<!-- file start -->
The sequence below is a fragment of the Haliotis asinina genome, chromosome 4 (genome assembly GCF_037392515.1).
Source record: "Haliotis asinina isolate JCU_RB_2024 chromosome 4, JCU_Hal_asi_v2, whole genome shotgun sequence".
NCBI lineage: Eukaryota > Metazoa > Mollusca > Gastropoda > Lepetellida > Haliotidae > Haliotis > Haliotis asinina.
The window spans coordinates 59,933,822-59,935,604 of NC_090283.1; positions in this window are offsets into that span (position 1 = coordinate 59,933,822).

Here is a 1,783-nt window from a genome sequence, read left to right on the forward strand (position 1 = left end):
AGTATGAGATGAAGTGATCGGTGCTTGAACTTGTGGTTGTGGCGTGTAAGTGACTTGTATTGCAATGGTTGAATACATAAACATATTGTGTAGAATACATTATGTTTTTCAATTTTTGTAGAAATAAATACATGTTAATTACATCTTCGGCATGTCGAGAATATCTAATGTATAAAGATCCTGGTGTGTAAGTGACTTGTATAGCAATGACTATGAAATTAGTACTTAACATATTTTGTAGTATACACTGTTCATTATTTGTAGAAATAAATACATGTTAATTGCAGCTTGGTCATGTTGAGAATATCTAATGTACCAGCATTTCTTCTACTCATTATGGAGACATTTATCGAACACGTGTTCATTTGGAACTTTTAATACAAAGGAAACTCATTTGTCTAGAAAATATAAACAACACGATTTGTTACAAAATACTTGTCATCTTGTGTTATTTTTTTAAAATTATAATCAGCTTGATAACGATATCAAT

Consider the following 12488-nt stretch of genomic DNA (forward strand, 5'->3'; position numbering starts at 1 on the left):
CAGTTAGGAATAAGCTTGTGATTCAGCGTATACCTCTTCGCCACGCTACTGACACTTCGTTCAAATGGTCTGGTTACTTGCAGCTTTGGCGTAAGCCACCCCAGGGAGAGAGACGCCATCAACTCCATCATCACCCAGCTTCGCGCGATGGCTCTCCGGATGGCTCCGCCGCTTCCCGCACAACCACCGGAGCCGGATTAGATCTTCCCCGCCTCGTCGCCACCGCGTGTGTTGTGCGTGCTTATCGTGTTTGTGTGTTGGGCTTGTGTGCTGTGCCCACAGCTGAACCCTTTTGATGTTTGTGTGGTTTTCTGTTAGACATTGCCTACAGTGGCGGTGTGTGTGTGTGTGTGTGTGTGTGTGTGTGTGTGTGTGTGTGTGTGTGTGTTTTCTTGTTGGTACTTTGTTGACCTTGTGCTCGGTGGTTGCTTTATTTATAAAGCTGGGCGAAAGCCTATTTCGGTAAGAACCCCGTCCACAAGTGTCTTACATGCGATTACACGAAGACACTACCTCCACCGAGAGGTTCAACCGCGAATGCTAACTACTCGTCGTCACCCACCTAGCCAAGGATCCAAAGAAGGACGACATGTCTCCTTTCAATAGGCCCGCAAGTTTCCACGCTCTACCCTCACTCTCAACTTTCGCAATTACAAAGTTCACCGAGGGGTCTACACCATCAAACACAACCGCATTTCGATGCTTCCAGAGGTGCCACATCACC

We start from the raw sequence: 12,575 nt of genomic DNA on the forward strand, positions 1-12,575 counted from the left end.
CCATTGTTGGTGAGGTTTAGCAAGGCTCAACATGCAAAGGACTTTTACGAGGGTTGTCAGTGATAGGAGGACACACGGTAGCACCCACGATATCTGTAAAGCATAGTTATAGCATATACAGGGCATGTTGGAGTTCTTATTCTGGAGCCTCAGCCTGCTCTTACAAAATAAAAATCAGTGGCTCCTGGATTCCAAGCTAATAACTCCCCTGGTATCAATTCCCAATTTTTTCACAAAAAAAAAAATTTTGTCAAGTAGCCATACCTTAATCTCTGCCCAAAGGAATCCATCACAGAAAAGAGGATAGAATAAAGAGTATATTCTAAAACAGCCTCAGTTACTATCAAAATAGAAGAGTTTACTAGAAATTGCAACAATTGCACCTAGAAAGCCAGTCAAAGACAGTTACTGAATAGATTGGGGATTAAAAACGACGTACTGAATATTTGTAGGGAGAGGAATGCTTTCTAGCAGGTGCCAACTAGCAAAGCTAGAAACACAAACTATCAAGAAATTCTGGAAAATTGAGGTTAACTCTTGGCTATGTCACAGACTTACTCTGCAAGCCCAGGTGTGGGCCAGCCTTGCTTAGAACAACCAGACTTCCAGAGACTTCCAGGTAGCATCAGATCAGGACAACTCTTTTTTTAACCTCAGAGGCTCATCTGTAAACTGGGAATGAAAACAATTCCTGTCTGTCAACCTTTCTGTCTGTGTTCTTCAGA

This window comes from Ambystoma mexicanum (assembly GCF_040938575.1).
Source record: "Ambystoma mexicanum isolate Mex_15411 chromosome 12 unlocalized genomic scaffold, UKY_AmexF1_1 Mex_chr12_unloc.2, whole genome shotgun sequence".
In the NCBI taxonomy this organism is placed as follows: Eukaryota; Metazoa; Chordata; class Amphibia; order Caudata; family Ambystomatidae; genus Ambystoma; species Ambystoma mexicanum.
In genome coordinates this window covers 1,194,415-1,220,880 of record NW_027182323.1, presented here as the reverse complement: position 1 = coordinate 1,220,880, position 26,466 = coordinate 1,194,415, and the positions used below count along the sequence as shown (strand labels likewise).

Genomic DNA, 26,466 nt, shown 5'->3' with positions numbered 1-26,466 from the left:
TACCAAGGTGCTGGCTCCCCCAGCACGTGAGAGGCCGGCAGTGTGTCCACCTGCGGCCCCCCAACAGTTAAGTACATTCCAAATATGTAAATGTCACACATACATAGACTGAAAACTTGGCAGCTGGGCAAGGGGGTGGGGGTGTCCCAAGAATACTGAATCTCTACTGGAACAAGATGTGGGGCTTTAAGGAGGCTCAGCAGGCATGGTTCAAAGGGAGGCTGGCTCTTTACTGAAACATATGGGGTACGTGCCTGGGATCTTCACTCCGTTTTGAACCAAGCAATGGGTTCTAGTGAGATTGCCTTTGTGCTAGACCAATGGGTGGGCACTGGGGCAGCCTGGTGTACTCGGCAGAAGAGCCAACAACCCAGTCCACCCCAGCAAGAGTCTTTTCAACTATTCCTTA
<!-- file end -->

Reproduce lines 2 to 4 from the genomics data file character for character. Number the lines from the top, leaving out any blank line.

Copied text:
Source record: "Haliotis asinina isolate JCU_RB_2024 chromosome 4, JCU_Hal_asi_v2, whole genome shotgun sequence".
NCBI lineage: Eukaryota > Metazoa > Mollusca > Gastropoda > Lepetellida > Haliotidae > Haliotis > Haliotis asinina.
The window spans coordinates 59,933,822-59,935,604 of NC_090283.1; positions in this window are offsets into that span (position 1 = coordinate 59,933,822).